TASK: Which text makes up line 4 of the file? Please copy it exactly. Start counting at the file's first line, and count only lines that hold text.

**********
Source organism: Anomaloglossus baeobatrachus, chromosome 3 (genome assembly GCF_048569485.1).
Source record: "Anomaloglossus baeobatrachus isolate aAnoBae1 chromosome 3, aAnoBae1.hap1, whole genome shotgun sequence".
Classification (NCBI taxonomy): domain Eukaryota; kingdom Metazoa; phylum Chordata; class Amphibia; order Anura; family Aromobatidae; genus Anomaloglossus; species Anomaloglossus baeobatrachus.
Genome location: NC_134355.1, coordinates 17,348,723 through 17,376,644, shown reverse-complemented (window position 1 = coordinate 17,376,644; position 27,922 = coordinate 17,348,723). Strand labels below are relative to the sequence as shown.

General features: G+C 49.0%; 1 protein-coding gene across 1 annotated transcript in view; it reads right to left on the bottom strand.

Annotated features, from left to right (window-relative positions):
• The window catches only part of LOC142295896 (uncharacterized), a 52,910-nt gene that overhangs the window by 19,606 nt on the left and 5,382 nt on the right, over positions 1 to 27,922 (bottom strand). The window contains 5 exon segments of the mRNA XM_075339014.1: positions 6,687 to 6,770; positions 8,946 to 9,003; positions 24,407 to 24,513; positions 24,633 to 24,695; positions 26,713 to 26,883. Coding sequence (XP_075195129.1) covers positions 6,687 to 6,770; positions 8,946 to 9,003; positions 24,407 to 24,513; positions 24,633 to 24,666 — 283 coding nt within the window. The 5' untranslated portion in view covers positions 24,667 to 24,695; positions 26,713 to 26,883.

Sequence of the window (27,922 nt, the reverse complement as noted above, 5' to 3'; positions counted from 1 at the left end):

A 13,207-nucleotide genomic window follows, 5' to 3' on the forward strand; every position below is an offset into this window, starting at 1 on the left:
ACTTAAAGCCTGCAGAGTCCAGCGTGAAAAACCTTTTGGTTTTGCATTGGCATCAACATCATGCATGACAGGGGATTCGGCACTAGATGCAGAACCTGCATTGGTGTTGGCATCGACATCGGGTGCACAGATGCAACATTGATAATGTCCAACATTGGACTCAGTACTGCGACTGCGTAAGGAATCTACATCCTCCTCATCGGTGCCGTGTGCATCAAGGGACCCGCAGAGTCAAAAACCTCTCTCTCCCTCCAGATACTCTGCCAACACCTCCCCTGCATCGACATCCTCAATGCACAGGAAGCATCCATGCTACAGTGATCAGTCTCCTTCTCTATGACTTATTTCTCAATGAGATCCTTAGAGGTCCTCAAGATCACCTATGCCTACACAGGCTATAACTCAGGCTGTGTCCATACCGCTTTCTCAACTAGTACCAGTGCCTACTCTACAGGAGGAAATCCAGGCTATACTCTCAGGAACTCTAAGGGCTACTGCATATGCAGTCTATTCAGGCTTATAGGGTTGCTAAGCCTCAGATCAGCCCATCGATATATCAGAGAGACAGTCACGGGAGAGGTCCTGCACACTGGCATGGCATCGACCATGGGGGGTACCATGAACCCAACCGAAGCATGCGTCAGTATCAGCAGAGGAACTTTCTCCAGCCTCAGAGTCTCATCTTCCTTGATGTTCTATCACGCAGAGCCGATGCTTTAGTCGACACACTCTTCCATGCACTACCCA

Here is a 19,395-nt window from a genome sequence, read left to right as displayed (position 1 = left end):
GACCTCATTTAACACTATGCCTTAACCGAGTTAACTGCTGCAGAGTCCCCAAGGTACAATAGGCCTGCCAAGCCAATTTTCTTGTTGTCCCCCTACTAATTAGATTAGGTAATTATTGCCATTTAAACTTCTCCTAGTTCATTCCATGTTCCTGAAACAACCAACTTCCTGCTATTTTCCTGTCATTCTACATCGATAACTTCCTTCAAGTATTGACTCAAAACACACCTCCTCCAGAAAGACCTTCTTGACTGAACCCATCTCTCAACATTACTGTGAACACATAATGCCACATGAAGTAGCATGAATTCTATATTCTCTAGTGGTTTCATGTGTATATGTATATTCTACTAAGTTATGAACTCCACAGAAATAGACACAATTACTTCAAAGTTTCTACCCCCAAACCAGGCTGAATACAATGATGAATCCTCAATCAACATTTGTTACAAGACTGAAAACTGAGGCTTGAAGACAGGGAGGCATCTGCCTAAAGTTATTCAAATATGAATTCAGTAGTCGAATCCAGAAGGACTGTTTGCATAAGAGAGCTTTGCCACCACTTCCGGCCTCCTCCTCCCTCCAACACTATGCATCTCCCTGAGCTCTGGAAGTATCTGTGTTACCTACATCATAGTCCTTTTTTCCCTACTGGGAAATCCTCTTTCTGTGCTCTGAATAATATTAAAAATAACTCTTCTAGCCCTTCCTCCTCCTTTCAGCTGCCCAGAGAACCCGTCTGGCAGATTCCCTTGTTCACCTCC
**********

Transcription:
Genome location: NC_134355.1, coordinates 17,348,723 through 17,376,644, shown reverse-complemented (window position 1 = coordinate 17,376,644; position 27,922 = coordinate 17,348,723). Strand labels below are relative to the sequence as shown.